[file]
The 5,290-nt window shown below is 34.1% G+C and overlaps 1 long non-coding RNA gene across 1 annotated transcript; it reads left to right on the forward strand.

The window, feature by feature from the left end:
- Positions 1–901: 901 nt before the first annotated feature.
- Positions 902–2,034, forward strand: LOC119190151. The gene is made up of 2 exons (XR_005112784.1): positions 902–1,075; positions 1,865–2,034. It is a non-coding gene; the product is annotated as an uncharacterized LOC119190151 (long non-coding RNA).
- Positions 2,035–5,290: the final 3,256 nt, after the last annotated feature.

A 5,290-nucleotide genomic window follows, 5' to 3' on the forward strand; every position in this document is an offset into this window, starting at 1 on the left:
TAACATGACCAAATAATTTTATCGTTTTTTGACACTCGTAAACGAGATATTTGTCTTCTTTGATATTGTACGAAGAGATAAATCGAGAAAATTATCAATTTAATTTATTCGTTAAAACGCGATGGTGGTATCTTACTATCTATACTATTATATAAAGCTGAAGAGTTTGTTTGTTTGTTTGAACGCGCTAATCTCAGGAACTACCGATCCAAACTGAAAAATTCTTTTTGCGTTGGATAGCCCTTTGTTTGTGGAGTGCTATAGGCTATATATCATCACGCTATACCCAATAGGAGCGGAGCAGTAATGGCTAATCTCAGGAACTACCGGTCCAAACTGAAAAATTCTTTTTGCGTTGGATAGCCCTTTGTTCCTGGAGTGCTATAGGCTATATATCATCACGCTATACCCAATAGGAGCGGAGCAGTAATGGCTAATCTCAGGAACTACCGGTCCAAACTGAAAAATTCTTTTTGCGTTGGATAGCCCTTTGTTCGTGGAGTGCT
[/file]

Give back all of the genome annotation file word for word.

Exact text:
The 5,290-nt window shown below is 34.1% G+C and overlaps 1 long non-coding RNA gene across 1 annotated transcript; it reads left to right on the forward strand.

The window, feature by feature from the left end:
- Positions 1–901: 901 nt before the first annotated feature.
- Positions 902–2,034, forward strand: LOC119190151. The gene is made up of 2 exons (XR_005112784.1): positions 902–1,075; positions 1,865–2,034. It is a non-coding gene; the product is annotated as an uncharacterized LOC119190151 (long non-coding RNA).
- Positions 2,035–5,290: the final 3,256 nt, after the last annotated feature.

A 5,290-nucleotide genomic window follows, 5' to 3' on the forward strand; every position in this document is an offset into this window, starting at 1 on the left:
TAACATGACCAAATAATTTTATCGTTTTTTGACACTCGTAAACGAGATATTTGTCTTCTTTGATATTGTACGAAGAGATAAATCGAGAAAATTATCAATTTAATTTATTCGTTAAAACGCGATGGTGGTATCTTACTATCTATACTATTATATAAAGCTGAAGAGTTTGTTTGTTTGTTTGAACGCGCTAATCTCAGGAACTACCGATCCAAACTGAAAAATTCTTTTTGCGTTGGATAGCCCTTTGTTTGTGGAGTGCTATAGGCTATATATCATCACGCTATACCCAATAGGAGCGGAGCAGTAATGGCTAATCTCAGGAACTACCGGTCCAAACTGAAAAATTCTTTTTGCGTTGGATAGCCCTTTGTTCCTGGAGTGCTATAGGCTATATATCATCACGCTATACCCAATAGGAGCGGAGCAGTAATGGCTAATCTCAGGAACTACCGGTCCAAACTGAAAAATTCTTTTTGCGTTGGATAGCCCTTTGTTCGTGGAGTGCT